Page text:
Virtually all business owners and executives are familiar with the Americans with Disabilities Act (the “ADA”). Title III of the ADA requires many businesses to ensure that their goods, services, privileges and other items are accessible to disabled individuals. Title III compliance requirements on the brick and mortar level have become standard operating procedure for many businesses.
Many business owners do not realize, however, that Title III protections also apply to their businesses’ websites.
In an important recent federal court decision, the court focused on a business’s obligations to comply with Title III with regard to its website. This decision is significant because it may result in an increased number of legal actions under the ADA.
In Gil v. Winn Dixie Stores Inc., the District Court for the Southern District of Florida held that Winn Dixie’s website was inaccessible to a disabled individual under Title III. While the application of Title III to websites is not new, we believe that this is the first case where a federal court actually confirmed that a company’s website was inaccessible under Title III. The plaintiff, who was visually impaired, alleged that Winn Dixie’s website did not allow him to see discount coupons and other items, and the court agreed. Based on the court’s language in this case, we believe that federal courts will now take a hard line in assessing businesses’ websites under the ADA. The Gil decision is strong precedent in the Southern District of Florida and we believe it may influence other federal courts throughout Florida and the Southeastern United States.
The risk to South Florida businesses is that this broad application of the ADA and Title III will make it relatively easy for plaintiffs’ lawyers to bring lawsuits regarding noncompliant websites. Because so many businesses are unaware of their obligations to ensure their websites comply with the ADA, many South Florida businesses may be subject to attack by these lawsuits.
This is especially true since virtually all businesses now have websites. While the ADA does not provide damages to plaintiffs, a court can order businesses to take the steps required to make the website compliant. A court can also award attorney’s fees to the plaintiff’s lawyer, which could be substantial. It is the recovery of attorneys’ fees that will induce the plaintiff’s bar to bring these cases.
Unfortunately there are no regulations or other official sources that offer concrete guidance on compliance in this area. Businesses and lawyers have long anticipated these regulations but they do not appear to be forthcoming any time soon. Absent such regulations, we believe that the Web Content Accessibility Guidelines 2.0 (the “WCAG”) may provide the best guidance regarding website and mobile app compliance in these situations. The WCAG were developed to provide some form of guidance in this area. The Winn Dixie court gave credence to the WCAG and identified the WCAG as the “industry standard for [website] accessibility”.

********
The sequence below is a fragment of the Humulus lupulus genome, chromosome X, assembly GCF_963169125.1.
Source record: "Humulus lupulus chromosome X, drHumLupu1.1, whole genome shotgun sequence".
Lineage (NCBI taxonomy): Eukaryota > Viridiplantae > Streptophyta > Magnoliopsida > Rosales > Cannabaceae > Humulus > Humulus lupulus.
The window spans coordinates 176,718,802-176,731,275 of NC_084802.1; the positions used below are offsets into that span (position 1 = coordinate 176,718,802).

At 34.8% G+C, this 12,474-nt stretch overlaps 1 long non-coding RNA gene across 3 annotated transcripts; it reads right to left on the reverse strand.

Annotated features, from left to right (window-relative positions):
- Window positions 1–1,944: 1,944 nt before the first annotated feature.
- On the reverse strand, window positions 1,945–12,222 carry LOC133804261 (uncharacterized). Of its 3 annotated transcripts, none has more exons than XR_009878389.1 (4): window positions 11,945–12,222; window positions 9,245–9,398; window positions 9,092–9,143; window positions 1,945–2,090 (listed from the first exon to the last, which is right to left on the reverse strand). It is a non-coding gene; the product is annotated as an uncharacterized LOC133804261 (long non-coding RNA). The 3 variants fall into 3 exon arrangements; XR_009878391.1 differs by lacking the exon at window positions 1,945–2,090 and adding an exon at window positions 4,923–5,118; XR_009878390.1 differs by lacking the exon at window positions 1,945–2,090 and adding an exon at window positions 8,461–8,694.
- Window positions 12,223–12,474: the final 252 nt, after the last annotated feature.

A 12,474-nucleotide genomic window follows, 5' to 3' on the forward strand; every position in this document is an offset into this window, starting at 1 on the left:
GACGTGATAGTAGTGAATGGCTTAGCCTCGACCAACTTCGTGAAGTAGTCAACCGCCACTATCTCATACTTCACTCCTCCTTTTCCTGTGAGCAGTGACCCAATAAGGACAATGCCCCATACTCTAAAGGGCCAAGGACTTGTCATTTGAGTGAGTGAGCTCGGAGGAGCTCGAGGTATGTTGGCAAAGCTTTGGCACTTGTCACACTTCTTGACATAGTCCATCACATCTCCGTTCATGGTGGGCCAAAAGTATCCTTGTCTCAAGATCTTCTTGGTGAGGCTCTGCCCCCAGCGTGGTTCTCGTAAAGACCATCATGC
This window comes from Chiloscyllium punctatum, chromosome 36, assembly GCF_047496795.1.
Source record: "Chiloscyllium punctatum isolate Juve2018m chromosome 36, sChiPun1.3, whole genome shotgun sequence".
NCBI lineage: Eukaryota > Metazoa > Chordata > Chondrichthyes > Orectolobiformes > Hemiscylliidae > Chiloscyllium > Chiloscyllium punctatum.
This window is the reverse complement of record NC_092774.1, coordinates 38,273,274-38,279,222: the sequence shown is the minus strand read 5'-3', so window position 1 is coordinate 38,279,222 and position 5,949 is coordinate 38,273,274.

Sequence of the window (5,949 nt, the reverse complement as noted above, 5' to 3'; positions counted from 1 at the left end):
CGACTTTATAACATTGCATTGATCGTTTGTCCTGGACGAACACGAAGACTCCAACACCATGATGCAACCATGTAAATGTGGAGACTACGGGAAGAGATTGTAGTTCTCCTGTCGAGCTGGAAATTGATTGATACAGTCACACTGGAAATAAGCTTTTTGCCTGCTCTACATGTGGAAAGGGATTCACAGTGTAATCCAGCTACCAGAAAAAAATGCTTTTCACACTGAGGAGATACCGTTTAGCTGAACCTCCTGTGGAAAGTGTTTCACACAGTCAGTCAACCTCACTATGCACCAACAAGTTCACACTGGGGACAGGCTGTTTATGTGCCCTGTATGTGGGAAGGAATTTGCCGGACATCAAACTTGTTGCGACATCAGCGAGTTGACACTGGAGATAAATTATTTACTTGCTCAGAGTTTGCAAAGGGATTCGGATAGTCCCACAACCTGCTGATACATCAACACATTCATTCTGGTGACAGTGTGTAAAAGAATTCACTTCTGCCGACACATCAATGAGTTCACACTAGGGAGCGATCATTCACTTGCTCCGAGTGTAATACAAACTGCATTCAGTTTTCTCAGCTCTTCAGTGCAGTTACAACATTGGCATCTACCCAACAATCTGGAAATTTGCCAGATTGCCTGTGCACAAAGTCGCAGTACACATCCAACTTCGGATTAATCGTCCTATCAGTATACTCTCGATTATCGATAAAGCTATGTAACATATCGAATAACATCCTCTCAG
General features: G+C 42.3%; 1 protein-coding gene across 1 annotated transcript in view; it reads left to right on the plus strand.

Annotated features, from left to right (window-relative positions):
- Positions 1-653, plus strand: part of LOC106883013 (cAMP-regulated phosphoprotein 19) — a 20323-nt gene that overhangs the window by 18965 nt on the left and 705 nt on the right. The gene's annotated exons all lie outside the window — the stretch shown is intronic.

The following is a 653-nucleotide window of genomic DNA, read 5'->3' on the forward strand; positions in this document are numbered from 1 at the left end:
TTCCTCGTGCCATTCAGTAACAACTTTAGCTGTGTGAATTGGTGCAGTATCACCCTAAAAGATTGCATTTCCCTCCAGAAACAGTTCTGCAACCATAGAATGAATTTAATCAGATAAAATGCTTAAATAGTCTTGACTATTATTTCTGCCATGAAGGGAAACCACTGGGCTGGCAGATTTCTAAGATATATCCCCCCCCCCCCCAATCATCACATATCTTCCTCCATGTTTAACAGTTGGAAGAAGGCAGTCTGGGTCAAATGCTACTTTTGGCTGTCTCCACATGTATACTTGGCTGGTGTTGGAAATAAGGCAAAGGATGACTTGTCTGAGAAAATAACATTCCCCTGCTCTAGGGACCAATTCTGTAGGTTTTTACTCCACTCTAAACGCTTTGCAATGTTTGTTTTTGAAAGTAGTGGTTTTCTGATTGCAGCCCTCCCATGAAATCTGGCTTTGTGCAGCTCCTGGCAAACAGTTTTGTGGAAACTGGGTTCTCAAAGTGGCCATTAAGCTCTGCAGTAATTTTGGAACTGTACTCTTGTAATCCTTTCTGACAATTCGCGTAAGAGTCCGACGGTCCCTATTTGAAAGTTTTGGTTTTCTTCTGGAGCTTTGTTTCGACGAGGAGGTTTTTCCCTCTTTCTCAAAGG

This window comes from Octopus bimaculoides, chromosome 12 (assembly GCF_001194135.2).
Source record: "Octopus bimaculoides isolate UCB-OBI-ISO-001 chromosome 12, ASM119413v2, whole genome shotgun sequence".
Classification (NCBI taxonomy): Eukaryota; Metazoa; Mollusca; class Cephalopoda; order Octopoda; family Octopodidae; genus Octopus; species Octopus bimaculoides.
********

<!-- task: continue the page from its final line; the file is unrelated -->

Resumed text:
So what can business owners and executives do?
Here are six thoughts and suggestions:
Know your situation
Quickly get a true idea of how your website complies with the WCAG and Title III. Read the Winn Dixie case, as it contains a good summary of relevant issues and items. Become familiar with the WCAG and use this case and the WCAG to evaluate your current position.
Have the right expertise available
Ensure that your IT staff, your outside vendors and your legal counsel know the ADA in the website context and the WCAG. Many people understand the ADA in the brick and mortar context, but far fewer understand the need for compliant websites. This is obviously critical if you are in the process of developing a new website, but you also may need to do an overhaul if your site is non-compliant.
Investigate insurance protection
Cyber insurance has become a valuable risk management tool, and coverage is available for a wide range of IT-related situations. Call your insurance professional and discuss these website accessibility items and whether coverage is available. This may be one of the most effective ways to protect your company.
Obtain contractual protection
Get strong representations and warranties and indemnification protection from third party vendors in connection with any work that they do on your site and your mobile apps. Have them represent that their work product is compliant with the WCAG and the ADA, and also require them to indemnify you for any damages that your business incurs in this context. If you get pushback or if they don’t seem to be aware of these issues, consider another vendor. Be aware, however, that there are potential legal and practical problems with the use of this contractual protection, and it should be only one possible component of your overall strategy in this area.
Check your mobile apps
Your mobile apps may also be required to be compliant.
Consult your lawyer
Work with qualified legal counsel at all stages of the website and mobile app compliance process. Develop an effective strategic plan in case you are sued under the ADA in this area.
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This client alert is a joint project by Gunster’s technology and emerging companies and labor and employment law practice groups. Our ability to seamlessly combine our competence areas allows us to quickly add significant value to our clients’ situations.
Please reach out to us if you have any questions on the ADA, Title III, the WCAG or any other technology or labor and employment topic.
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This publication is for general information only. It is not legal advice, and legal counsel should be contacted before any action is taken that might be influenced by this publication.
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